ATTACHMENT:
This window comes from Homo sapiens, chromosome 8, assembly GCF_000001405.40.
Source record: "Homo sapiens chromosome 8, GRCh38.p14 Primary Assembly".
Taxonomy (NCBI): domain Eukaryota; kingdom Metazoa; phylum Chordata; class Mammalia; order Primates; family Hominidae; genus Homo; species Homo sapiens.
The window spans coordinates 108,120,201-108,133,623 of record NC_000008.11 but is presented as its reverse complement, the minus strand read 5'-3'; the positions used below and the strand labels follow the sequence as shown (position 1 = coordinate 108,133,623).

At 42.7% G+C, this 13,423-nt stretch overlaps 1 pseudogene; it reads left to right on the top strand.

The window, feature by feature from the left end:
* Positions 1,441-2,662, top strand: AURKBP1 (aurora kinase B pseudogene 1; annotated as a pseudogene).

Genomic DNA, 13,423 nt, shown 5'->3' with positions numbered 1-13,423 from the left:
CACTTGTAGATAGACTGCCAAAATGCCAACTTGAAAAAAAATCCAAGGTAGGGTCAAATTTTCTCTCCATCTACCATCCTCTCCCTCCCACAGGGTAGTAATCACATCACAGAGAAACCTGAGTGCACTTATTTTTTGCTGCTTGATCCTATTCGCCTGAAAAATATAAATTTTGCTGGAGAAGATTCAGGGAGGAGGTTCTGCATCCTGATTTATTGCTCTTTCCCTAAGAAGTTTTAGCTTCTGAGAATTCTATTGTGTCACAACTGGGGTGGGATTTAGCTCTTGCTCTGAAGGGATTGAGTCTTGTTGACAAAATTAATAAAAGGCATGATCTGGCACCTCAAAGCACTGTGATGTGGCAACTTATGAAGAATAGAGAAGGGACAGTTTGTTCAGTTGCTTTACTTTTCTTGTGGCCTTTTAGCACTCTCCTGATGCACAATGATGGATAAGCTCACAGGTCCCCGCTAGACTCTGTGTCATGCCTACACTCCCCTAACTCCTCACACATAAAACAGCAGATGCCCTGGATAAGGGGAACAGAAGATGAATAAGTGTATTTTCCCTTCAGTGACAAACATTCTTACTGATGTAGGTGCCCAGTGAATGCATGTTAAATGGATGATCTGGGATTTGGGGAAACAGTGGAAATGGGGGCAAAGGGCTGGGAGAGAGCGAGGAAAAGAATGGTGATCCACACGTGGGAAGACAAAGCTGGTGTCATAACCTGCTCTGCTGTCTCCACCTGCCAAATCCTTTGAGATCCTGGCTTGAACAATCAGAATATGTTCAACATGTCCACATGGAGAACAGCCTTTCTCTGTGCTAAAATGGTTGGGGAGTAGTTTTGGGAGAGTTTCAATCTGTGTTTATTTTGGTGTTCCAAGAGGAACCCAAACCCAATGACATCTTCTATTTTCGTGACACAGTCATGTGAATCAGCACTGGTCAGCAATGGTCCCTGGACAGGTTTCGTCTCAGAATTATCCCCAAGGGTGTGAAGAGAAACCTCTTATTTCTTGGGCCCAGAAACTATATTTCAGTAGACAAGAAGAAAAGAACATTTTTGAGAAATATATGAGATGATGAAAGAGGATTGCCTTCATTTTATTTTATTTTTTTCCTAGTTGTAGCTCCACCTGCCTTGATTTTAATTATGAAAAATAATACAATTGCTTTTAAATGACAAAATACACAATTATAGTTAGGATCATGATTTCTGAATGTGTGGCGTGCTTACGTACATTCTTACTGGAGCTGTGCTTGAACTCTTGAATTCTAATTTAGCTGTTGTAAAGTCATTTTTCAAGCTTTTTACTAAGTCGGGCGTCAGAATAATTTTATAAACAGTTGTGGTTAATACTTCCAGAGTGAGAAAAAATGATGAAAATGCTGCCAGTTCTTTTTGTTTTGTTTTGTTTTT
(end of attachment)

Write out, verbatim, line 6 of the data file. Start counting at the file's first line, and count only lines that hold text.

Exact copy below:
The window, feature by feature from the left end: